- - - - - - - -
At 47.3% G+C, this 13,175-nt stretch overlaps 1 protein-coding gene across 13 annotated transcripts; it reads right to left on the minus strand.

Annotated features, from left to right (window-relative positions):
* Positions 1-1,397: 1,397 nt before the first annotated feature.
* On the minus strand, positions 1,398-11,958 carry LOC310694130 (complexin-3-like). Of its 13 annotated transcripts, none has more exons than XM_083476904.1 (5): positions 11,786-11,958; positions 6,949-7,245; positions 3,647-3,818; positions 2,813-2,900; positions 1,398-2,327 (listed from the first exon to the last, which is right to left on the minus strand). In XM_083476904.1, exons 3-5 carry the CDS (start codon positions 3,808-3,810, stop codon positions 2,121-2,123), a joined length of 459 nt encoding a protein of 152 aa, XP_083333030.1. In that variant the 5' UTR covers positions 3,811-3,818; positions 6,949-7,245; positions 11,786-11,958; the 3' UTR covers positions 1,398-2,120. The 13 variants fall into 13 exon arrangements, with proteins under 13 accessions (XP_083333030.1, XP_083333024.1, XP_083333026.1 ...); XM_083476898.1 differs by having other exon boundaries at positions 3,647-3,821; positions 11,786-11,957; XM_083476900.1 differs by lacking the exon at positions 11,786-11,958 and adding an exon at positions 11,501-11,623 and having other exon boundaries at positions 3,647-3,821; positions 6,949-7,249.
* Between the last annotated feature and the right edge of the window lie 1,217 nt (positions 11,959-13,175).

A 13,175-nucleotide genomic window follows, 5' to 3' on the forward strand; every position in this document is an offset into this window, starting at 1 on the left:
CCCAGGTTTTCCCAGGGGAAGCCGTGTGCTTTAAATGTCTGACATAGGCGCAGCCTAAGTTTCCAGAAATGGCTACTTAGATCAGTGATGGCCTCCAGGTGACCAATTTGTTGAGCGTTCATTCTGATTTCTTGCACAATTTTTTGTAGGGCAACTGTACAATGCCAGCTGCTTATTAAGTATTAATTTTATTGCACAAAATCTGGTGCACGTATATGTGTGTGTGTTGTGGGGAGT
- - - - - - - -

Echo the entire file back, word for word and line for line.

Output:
At 47.3% G+C, this 13,175-nt stretch overlaps 1 protein-coding gene across 13 annotated transcripts; it reads right to left on the minus strand.

Annotated features, from left to right (window-relative positions):
* Positions 1-1,397: 1,397 nt before the first annotated feature.
* On the minus strand, positions 1,398-11,958 carry LOC310694130 (complexin-3-like). Of its 13 annotated transcripts, none has more exons than XM_083476904.1 (5): positions 11,786-11,958; positions 6,949-7,245; positions 3,647-3,818; positions 2,813-2,900; positions 1,398-2,327 (listed from the first exon to the last, which is right to left on the minus strand). In XM_083476904.1, exons 3-5 carry the CDS (start codon positions 3,808-3,810, stop codon positions 2,121-2,123), a joined length of 459 nt encoding a protein of 152 aa, XP_083333030.1. In that variant the 5' UTR covers positions 3,811-3,818; positions 6,949-7,245; positions 11,786-11,958; the 3' UTR covers positions 1,398-2,120. The 13 variants fall into 13 exon arrangements, with proteins under 13 accessions (XP_083333030.1, XP_083333024.1, XP_083333026.1 ...); XM_083476898.1 differs by having other exon boundaries at positions 3,647-3,821; positions 11,786-11,957; XM_083476900.1 differs by lacking the exon at positions 11,786-11,958 and adding an exon at positions 11,501-11,623 and having other exon boundaries at positions 3,647-3,821; positions 6,949-7,249.
* Between the last annotated feature and the right edge of the window lie 1,217 nt (positions 11,959-13,175).

A 13,175-nucleotide genomic window follows, 5' to 3' on the forward strand; every position in this document is an offset into this window, starting at 1 on the left:
CCCAGGTTTTCCCAGGGGAAGCCGTGTGCTTTAAATGTCTGACATAGGCGCAGCCTAAGTTTCCAGAAATGGCTACTTAGATCAGTGATGGCCTCCAGGTGACCAATTTGTTGAGCGTTCATTCTGATTTCTTGCACAATTTTTTGTAGGGCAACTGTACAATGCCAGCTGCTTATTAAGTATTAATTTTATTGCACAAAATCTGGTGCACGTATATGTGTGTGTGTTGTGGGGAGT